Strategies for Warring Against the Evil Inclination

It is written, “And Jacob sent messengers [angels according to one interpretation] ahead of him … to the land of Seir, the field of Edom. And he commanded them, saying, ‘Thus shall you say to my lord, to Esau: “Thus has Jacob your servant said, ‘I have sojourned with Laban and stayed until now’ ” ’ ” (Genesis 32:4-5). Further on it is written, “And Jacob was greatly afraid, and was distressed” (v.8).

The Sages explained, “Jacob feared Esau, which is why he was prepared to do three things: To offer him gifts, to pray, and to wage war” (Rashi on Genesis 32:9).

These passages raise many questions that should be answered.

1. Why did Jacob send angels to appease Esau? He knows that Esau hates him, as his mother said, “Your brother Esau is consoling himself regarding you to kill you” (Genesis 27:42). Esau hates him for having deprived him of his birthright and blessings, and all the gold in the world would not have sufficed to assuage his hate. Sending angels before him could seem like a provocation and a declaration of war. In order to avoid meeting Esau, whom he had not seen for a long time, would it not have been better that Jacob take another route to get to his father Isaac? In that way they would never have met, and Jacob would not have had any reason to be afraid.

2. If Esau hated Jacob for so long, why did he do nothing up to that time? During those 22 years, he could have gone to Haran and wage war against Jacob, for really now, Esau did not lack audacity. Was it therefore Laban that he feared?

3. Why did Jacob fear Esau? When he left his father’s house, G-d promised him, “I will guard you wherever you go, and I will return you to this soil, for I will not forsake you” (Genesis 28:15). And while at Laban’s, G-d also promised Jacob that “I will be with you” (ibid. 31:3). Why then was he afraid of Esau? And if in fact he had no reason to fear, why did he need to prepare himself for all eventualities by means of gifts, prayer, and waging war?

4. Jacob’s intentions when he told Esau, “I have sojourned with Laban” need to be explained. Did Esau not know that Jacob had lived all this time with Laban?

In fact, all the time that Jacob stayed with Laban, he was surprised that his brother did not come to Haran to declare war against him, for Esau was not afraid of Laban and he had the power to fight both Jacob and Laban at the same time. However, when Jacob understood just how much a liar and wicked man Laban was, he correctly understood that Esau had no intention of killing him by taking his life. Rather, Esau wanted to kill him in another way – not physically. If Jacob would have allowed himself to be influenced by his uncle Laban, he himself would have also become wicked, and since “the wicked are dead even during their lives,” that would have been his end. It necessarily follows that Jacob would have, in that case, lost all the advantages of Isaac’s blessings. This is why Esau had no reason to go to Haran and to declare war against him, since Laban would accomplish what he himself wanted, and Esau was happy with every passing minute that Jacob spent in Haran in the presence of that awful man (Rashi on Genesis 24:50), called by everyone “the king of liars” (Tanhuma Vayishlach 1).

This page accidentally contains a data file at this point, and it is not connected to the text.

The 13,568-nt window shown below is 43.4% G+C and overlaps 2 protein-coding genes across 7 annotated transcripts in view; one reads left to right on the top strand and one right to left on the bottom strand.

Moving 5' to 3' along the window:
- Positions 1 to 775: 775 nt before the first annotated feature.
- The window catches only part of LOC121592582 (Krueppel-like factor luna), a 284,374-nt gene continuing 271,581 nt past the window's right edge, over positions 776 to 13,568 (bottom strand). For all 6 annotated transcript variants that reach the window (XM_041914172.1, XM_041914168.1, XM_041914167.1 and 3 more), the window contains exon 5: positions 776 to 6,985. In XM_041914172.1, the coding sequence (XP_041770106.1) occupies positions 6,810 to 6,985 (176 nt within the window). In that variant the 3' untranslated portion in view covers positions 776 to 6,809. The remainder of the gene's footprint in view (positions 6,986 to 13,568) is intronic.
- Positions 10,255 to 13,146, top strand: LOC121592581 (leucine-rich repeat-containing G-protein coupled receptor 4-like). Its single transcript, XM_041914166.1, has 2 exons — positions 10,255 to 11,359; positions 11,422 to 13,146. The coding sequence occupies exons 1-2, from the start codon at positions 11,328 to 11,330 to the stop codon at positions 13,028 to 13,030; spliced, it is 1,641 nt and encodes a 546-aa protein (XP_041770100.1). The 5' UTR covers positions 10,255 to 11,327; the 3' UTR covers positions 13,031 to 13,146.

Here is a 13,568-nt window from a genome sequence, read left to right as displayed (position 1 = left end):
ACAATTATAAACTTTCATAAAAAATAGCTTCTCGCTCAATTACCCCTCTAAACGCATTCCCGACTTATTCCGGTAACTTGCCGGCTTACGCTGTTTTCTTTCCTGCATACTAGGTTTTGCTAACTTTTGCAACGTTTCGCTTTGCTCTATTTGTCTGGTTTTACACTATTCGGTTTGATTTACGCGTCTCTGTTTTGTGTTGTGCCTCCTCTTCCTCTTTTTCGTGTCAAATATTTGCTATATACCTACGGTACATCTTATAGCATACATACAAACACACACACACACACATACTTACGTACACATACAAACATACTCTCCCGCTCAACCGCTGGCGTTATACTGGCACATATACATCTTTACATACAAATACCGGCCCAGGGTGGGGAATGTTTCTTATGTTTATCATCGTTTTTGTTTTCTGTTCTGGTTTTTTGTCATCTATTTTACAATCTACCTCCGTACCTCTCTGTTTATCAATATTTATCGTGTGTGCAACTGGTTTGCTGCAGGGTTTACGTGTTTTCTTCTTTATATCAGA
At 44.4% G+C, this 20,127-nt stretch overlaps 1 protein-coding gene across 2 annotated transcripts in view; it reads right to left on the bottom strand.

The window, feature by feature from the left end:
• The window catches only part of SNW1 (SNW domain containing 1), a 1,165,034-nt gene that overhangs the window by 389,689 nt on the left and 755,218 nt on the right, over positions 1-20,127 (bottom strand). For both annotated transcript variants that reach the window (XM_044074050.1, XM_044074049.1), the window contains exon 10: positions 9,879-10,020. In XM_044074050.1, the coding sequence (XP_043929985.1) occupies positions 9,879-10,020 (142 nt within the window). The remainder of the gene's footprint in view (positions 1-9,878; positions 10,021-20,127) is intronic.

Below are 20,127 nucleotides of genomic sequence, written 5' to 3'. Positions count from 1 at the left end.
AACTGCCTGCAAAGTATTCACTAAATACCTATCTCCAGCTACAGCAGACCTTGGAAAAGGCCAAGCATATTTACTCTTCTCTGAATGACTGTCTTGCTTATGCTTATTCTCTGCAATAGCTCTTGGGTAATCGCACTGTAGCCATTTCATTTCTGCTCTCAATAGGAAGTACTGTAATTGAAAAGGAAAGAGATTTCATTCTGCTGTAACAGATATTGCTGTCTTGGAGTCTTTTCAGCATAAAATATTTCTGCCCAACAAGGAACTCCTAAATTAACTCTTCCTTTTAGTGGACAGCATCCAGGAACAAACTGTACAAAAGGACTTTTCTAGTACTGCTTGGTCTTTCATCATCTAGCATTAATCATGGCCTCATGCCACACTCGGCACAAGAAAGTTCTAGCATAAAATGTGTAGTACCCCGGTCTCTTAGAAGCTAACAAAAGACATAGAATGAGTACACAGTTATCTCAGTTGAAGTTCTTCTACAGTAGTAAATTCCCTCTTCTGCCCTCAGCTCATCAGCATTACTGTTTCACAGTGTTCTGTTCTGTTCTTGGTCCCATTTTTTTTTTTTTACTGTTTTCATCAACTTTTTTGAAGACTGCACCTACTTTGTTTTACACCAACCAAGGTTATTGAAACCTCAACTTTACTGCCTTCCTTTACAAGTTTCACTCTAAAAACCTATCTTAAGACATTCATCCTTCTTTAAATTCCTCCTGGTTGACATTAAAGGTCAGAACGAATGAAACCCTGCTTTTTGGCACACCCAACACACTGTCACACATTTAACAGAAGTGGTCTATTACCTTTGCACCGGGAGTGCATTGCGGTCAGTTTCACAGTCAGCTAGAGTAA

This is the reason why Jacob had him told, “I have sojourned with Laban,” which means “I observed the entire Torah and I have not become wicked as you think. On the contrary, during all that time I continued to follow the path of the Torah. Even more, I learned from Laban how not to act, as it is said, ‘Your commandments make me wiser than my enemies’ [Psalms 119:98]. All the goods that I possess, I acquired them by hard work, and consequently the blessings of my father have not been diminished, and they remain good for myself and my descendants until the end of time” (Midrash Haggadah, Tanhuma Vayishlach).

It remains for us to explain why Jacob did not prefer to take another route to arrive at his father’s, rather than to confront Esau.

The reason for this was that Jacob wanted to instruct all the generations on how to serve G-d. He teaches us that it is forbidden to flee from the Satan, “who is the evil inclination, who is the Angel of Death” (Bava Batra 16a). On the contrary, one must confront and dominate it, as it is said, “One must always make the good inclination dominate the evil inclination” (Berachot 5a), which Rashi explains to mean, “One must wage war against it” (Rashi ibid.) in order to destroy it forever. In addition, it is possible to put it to work in the service of G-d, as it is written: “ ‘You shall love the L-RD with all your heart’ – with both inclinations of your heart, the good and the evil” (Berachot 54a). Just as we are afraid to wage war, we must fear the war against the evil inclination, all while maintaining our full trust in G-d, the Creator of the world, and know that He will come to help and provide us with victory. This is what Jacob did when he intentionally went out before Esau, in order to meet, confront, and defeat him. However Jacob feared that some sin on his part would make him lose this war (Berachot 4a), as it is written, “My sin is before me always” (Psalms 51:5). Why? Because Esau observed to perfection the commandment of honoring one’s parents (Shemot Rabba 46:3), whereas Jacob, during his long absence, was not able to honor his father, and this sin could have caused his defeat. And thus when Jacob attacked Esau, he began by repenting for not having served his father. Even though Jacob had no reason to fear Esau, since G-d had promised to watch over him, he nevertheless feared that in meeting Esau he would forget, albeit for just a moment, G-d’s protection, and this sin would cause his downfall. This is why he prepared to offer gifts, to pray, and to wage war.